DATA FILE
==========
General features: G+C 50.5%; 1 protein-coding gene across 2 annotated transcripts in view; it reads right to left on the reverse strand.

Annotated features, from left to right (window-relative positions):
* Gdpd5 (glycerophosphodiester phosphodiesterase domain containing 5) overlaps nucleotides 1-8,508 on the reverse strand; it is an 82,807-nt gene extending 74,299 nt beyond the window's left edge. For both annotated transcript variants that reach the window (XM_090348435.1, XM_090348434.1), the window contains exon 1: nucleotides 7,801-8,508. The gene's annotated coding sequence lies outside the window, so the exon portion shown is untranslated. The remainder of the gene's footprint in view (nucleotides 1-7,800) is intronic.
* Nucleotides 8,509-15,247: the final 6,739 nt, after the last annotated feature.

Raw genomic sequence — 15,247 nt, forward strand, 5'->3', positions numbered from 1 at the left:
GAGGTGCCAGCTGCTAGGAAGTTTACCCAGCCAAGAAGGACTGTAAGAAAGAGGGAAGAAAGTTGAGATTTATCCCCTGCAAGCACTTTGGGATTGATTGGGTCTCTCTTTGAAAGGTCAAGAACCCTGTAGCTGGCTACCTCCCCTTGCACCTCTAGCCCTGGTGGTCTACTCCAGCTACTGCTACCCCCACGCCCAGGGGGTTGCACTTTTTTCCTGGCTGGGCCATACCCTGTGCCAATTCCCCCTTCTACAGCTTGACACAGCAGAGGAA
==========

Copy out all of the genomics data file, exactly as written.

General features: G+C 50.5%; 1 protein-coding gene across 2 annotated transcripts in view; it reads right to left on the reverse strand.

Annotated features, from left to right (window-relative positions):
* Gdpd5 (glycerophosphodiester phosphodiesterase domain containing 5) overlaps nucleotides 1-8,508 on the reverse strand; it is an 82,807-nt gene extending 74,299 nt beyond the window's left edge. For both annotated transcript variants that reach the window (XM_090348435.1, XM_090348434.1), the window contains exon 1: nucleotides 7,801-8,508. The gene's annotated coding sequence lies outside the window, so the exon portion shown is untranslated. The remainder of the gene's footprint in view (nucleotides 1-7,800) is intronic.
* Nucleotides 8,509-15,247: the final 6,739 nt, after the last annotated feature.

Raw genomic sequence — 15,247 nt, forward strand, 5'->3', positions numbered from 1 at the left:
GAGGTGCCAGCTGCTAGGAAGTTTACCCAGCCAAGAAGGACTGTAAGAAAGAGGGAAGAAAGTTGAGATTTATCCCCTGCAAGCACTTTGGGATTGATTGGGTCTCTCTTTGAAAGGTCAAGAACCCTGTAGCTGGCTACCTCCCCTTGCACCTCTAGCCCTGGTGGTCTACTCCAGCTACTGCTACCCCCACGCCCAGGGGGTTGCACTTTTTTCCTGGCTGGGCCATACCCTGTGCCAATTCCCCCTTCTACAGCTTGACACAGCAGAGGAA